6 reasons why old music is endangering the music of today and the future

[This was my weekly column for GlobalNews.ca. – AC]

A couple of weeks back, MRC, the company that monitors music consumption, released a report for the U.S. that gave the entire recording industry a bad case of the vapours.

Of all the music Americans listen to, stream, and purchase, 70 per cent of it is considered “old” — that is, released more than 18 months ago. That’s 19 per cent higher than just a year ago. At the same time, current tunes saw a 3.7 per cent drop in listening.

Things played out even more dramatically in Canada. Our MRC report showed that across-the-board listening to new music decreased by a whopping 17.9 per cent from 2020. Meanwhile, time spent with older music was up 24 per cent. Even if we look at just streaming, a place traditionally inhabited by young people looking for today’s music, the decline was 5.3 per cent, the first such drop since MRC started monitoring streaming.

Frankly, this didn’t come as much of a surprise to me. Chatter among those who follow the fortunes of the Canadian recorded music industry has said the catalogue divisions have been killing it over the past couple of years. Old music has been generating the vast majority of revenue.

This may seem counterintuitive in a world where we constantly hear about the streaming glories of artists like Drake, The Weeknd, and Justin Bieber. New releases get all the attention and press. But the reality is the 200 most popular tracks are responsible for just five per cent of total streams.

Fewer people than ever seem to care about new music. This market is actually shrinking. What’s going on?

Keep reading.

Alan Cross

is an internationally known broadcaster, interviewer, writer, consultant, blogger and speaker. In his 40+ years in the music business, Alan has interviewed the biggest names in rock, from David Bowie and U2 to Pearl Jam and the Foo Fighters. He’s also known as a musicologist and documentarian through programs like The Ongoing History of New Music.

7 thoughts on “6 reasons why old music is endangering the music of today and the future

  • February 2, 2022 at 3:30 pm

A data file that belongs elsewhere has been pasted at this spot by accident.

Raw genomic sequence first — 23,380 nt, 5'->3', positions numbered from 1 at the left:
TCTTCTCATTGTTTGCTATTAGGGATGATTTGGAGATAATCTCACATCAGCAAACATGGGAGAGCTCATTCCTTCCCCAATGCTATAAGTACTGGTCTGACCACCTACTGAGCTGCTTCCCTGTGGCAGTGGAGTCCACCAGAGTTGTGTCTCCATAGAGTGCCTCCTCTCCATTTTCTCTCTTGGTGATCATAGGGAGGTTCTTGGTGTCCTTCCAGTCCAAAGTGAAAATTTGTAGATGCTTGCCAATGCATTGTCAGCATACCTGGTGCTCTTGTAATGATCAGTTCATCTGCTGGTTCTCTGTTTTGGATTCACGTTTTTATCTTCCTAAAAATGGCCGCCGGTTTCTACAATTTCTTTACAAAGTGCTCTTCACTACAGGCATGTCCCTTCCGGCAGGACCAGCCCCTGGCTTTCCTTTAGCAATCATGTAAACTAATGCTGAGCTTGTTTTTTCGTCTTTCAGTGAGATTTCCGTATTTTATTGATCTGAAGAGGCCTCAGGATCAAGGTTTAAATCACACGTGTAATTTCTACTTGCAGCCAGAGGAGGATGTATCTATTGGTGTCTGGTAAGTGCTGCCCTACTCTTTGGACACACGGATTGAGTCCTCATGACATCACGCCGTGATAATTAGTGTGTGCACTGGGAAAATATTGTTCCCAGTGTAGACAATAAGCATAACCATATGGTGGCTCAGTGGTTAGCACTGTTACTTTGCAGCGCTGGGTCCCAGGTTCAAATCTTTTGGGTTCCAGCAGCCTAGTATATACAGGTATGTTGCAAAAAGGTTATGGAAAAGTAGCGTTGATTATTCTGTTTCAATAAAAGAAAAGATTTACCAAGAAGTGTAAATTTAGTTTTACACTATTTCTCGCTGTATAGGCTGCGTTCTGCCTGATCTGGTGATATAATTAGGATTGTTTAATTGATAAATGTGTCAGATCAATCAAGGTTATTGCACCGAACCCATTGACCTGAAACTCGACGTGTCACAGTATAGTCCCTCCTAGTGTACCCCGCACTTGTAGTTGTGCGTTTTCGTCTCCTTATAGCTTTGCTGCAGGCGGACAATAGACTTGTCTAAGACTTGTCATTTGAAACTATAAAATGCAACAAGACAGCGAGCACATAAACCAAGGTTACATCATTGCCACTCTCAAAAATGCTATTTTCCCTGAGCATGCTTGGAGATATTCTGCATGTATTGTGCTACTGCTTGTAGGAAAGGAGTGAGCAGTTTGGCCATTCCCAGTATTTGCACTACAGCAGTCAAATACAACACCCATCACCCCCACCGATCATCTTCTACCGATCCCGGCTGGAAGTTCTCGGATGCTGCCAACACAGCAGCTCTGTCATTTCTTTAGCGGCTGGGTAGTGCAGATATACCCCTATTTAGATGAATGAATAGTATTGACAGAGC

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    The true music scene is underground. They are young Indie collaborators (like my son) that have been writing & producing their own music for over a decade. The record scene will comeback because it’s authemtic. The villains driving these data points are these music monopolies such as I-Heart radio, Spotify, etc. They have a responsibility to promote young talent across every medium. If they need regulated then so be it. No exposure = No growth.

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  • February 2, 2022 at 3:41 pm
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    I gradually started to appreciate 90a music even some 21sr century but… one can only take so much ethereal whining

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  • February 4, 2022 at 7:44 am
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    Nonsense. Musical instrument sales are way up. More people are learning to play (or relearning) music than ever. Online learning platforms such as Drumeo, Pianote, Truefire are growing exponentially. YouTube is packed with exceptional music by amateur musicians as well as professionals. Sales of non-English music is way up too. All good signs.

    Reply
  • February 4, 2022 at 7:48 am
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    Looking at your bio after reading your article… little bit of irony in there, don’t you think? U2? David Bowie?

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  • February 8, 2022 at 5:39 am
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    The new music does not need to be streamed because radio plays it all the time. It’s the “old” music that rules streaming and that’s a ealthy thing. Otherwise it would be forgotten.

    Reply
  • February 10, 2022 at 10:44 pm
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    Could it be because more people are working from home, so they don’t listen to the radio on the way to and from work, so they are not exposed to new stuff and rely on the stuff that came out before work went to remote work?

    Reply

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